Securing key services and digital infrastructure in Europe

Some believe that what we are seeing now in Europe with Russia and Ukraine is only a prelude to what could happen if the Chinese choose to try to take over Taiwan by military means, for example cutting the 15 sea cables that supply Taiwan with internet communications. Although the likelihood of this happening is not very high, the consequences would be extremely serious, which is why the Taiwanese businesses and government want to set up a national satellite communications system.

Looking at the number of internet cables hitting Europe, it is hard to imagine that internet connectivity in Europe could be completely paralyzed. Nevertheless, the European Commission has recently decided and received backing to set up a similar system in Europe to secure satellite communications for key services in the event of an attack on Europe's digital infrastructure.

Doubling of cyber-attacks against utilities in particular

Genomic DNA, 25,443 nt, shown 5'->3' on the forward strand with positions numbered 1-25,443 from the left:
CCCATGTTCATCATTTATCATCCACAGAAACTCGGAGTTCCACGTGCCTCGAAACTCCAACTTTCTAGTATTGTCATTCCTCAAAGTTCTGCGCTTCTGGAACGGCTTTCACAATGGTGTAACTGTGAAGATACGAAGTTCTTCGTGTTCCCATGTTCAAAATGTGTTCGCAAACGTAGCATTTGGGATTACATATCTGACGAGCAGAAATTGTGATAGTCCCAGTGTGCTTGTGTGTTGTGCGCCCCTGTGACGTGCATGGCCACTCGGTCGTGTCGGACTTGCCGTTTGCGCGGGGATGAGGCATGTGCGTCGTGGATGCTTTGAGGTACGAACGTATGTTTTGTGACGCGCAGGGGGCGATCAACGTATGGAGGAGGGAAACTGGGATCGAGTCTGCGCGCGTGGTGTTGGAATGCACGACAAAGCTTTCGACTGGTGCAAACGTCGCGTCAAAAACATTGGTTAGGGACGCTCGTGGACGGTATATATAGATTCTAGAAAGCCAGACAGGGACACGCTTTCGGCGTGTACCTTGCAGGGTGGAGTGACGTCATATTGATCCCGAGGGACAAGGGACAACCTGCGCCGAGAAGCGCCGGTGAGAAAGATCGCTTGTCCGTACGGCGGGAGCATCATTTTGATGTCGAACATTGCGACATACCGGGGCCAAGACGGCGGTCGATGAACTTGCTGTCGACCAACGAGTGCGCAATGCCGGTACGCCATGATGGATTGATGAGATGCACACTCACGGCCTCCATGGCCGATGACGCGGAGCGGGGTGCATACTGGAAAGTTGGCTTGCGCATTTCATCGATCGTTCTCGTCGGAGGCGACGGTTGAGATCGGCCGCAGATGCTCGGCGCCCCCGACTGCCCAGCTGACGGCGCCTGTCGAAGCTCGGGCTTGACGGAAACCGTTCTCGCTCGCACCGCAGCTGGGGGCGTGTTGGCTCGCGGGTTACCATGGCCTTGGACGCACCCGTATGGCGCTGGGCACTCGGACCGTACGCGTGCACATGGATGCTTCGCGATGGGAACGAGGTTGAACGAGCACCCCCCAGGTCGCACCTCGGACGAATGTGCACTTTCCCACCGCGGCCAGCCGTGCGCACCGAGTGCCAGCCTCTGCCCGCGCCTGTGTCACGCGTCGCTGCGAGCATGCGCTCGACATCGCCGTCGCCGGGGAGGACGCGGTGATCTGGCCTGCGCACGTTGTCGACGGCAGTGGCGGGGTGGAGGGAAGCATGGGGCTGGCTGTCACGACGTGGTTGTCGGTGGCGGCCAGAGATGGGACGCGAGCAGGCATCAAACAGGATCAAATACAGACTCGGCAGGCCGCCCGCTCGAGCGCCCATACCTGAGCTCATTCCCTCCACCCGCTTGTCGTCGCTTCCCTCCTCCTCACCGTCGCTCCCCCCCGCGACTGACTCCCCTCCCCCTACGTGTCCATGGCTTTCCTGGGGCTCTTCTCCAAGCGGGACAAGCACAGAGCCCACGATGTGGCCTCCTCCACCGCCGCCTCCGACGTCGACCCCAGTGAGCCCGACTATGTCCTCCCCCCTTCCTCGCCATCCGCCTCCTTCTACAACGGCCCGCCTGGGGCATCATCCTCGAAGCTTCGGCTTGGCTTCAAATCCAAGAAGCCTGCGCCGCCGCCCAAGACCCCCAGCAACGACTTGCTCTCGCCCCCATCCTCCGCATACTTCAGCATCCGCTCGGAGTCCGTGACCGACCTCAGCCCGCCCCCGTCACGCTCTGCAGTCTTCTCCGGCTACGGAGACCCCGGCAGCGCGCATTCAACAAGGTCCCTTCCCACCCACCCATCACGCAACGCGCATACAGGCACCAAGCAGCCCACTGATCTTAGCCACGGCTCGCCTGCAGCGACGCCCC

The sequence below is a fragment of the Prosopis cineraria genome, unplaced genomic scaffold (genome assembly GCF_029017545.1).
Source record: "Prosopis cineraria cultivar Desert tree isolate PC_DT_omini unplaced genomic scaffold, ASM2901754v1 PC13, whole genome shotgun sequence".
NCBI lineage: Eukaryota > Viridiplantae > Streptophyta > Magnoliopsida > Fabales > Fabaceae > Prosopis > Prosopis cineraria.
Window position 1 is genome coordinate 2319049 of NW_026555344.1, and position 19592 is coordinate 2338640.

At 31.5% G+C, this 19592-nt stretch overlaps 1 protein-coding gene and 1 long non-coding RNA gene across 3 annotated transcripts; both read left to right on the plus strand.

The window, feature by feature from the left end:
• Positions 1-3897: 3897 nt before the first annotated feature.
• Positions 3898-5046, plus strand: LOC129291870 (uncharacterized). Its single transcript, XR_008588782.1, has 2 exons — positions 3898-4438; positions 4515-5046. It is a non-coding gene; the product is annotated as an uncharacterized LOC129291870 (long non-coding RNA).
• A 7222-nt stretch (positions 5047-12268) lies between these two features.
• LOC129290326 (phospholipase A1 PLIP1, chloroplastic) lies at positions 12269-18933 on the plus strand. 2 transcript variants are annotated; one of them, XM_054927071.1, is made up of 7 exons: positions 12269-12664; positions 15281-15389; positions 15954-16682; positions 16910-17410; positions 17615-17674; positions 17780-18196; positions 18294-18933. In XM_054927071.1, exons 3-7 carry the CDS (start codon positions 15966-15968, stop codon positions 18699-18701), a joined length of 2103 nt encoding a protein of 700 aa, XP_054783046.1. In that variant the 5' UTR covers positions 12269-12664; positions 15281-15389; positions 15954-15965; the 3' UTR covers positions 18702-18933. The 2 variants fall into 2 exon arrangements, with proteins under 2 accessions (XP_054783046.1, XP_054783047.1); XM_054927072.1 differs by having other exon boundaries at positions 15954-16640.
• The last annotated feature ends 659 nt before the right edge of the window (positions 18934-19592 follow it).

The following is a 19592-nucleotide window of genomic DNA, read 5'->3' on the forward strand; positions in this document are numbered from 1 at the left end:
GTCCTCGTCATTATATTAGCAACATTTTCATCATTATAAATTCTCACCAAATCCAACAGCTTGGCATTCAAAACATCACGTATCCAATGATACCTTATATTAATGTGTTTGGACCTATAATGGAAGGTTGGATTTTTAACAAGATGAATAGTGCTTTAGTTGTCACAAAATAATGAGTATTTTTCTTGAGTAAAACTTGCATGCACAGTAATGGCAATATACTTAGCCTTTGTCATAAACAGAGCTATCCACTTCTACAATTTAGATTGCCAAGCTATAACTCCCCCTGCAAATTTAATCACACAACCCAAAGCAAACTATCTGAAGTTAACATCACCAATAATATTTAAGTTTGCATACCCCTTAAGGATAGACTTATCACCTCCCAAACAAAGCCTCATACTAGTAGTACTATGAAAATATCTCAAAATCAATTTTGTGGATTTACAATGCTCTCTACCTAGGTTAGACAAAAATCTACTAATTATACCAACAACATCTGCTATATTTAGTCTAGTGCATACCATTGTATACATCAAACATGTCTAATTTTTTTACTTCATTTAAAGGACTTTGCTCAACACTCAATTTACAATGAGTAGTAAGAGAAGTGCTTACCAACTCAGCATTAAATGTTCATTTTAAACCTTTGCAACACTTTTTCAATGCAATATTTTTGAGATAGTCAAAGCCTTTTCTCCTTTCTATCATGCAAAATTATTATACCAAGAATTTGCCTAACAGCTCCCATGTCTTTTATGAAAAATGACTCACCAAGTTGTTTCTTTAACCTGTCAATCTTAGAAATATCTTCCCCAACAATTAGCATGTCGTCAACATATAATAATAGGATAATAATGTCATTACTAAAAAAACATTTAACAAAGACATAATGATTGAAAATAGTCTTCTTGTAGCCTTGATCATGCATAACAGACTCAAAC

"The cyber-attacks we see at the moment are very broad and typically criminal in nature, i.e. aimed at blackmailing companies by blocking their data. But in fact, this year we have seen a doubling of attacks against energy infrastructure, particularly utilities, and for reasons that I can't immediately explain, but which I am certainly pondering. And it is particularly in Germany that these attacks hit," says Thomas Lund-Sørensen.

"If the Russians want to really bother us in Europe this winter, then the way to do it is to go in and disrupt our energy supply. Not necessarily at a catastrophic level, but just enough for energy markets to start responding with higher prices."

"It only takes two or three effective hacker attacks against energy companies to bring down a wind farm at a time when it's really cold in Denmark - and when people are already fed up with high inflation, high prices, and high-interest rates. That might be enough to create the divisions between people and governments that can cause cohesion to crack," says Thomas Lund-Sørensen.

Cracking down on criminal hacking groups